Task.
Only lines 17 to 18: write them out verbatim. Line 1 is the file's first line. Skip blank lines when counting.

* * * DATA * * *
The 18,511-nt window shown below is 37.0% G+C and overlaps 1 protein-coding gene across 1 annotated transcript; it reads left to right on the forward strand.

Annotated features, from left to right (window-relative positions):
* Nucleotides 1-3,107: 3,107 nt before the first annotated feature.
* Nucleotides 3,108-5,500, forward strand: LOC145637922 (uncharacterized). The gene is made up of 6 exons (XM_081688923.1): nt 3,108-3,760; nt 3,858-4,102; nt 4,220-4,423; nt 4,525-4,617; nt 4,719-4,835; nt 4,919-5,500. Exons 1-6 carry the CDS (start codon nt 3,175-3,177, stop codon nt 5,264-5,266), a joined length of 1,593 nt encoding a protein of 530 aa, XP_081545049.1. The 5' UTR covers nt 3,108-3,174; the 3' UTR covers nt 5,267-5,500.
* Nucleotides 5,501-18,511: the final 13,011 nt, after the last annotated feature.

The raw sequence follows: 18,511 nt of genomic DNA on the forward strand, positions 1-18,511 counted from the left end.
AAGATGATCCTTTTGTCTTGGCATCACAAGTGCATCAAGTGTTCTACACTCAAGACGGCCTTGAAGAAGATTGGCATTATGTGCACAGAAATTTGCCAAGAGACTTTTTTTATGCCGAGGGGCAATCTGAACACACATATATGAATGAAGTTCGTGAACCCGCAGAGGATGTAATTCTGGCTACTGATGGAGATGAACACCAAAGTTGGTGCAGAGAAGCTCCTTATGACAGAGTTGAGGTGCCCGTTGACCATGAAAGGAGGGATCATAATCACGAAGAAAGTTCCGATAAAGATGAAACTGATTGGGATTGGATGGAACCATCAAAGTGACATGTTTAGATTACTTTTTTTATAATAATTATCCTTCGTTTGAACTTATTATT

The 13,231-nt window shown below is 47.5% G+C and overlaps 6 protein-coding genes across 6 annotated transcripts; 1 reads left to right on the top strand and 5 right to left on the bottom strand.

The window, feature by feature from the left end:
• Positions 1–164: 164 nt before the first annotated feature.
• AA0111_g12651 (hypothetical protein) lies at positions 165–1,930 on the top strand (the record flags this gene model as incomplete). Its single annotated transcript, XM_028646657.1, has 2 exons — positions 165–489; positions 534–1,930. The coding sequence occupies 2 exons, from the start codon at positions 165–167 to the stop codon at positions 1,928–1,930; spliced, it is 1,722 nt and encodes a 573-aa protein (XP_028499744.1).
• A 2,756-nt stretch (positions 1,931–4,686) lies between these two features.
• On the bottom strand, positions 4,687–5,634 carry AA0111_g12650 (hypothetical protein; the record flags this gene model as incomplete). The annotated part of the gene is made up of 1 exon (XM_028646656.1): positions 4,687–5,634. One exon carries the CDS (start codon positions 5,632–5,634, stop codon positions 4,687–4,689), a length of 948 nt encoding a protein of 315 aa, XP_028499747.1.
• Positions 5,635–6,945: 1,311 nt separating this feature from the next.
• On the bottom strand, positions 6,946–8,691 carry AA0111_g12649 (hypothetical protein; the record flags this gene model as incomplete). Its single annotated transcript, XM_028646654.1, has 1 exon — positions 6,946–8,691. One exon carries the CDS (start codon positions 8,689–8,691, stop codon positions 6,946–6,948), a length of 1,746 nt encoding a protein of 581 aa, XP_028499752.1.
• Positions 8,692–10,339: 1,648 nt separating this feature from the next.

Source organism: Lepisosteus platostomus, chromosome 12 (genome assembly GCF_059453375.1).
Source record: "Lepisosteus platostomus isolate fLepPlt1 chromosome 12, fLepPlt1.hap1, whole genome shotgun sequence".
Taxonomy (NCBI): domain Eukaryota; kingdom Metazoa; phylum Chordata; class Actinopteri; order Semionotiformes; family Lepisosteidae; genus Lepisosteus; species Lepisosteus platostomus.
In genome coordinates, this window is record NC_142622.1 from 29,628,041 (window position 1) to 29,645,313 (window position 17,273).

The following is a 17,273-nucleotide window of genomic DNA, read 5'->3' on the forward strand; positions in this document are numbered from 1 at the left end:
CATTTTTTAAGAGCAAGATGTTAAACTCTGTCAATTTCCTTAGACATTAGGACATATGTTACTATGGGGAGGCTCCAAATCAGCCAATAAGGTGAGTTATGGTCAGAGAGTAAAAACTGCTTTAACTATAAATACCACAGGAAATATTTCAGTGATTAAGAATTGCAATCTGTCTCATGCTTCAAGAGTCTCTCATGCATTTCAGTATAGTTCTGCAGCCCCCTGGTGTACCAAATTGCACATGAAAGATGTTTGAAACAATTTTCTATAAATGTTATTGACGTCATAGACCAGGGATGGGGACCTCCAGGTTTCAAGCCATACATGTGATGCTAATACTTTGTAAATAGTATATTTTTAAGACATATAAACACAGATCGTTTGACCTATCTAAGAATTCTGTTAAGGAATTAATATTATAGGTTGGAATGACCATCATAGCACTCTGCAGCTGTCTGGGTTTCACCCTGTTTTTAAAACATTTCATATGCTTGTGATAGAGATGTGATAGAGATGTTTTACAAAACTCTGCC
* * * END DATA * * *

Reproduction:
Source organism: Lepisosteus platostomus, chromosome 12 (genome assembly GCF_059453375.1).
Source record: "Lepisosteus platostomus isolate fLepPlt1 chromosome 12, fLepPlt1.hap1, whole genome shotgun sequence".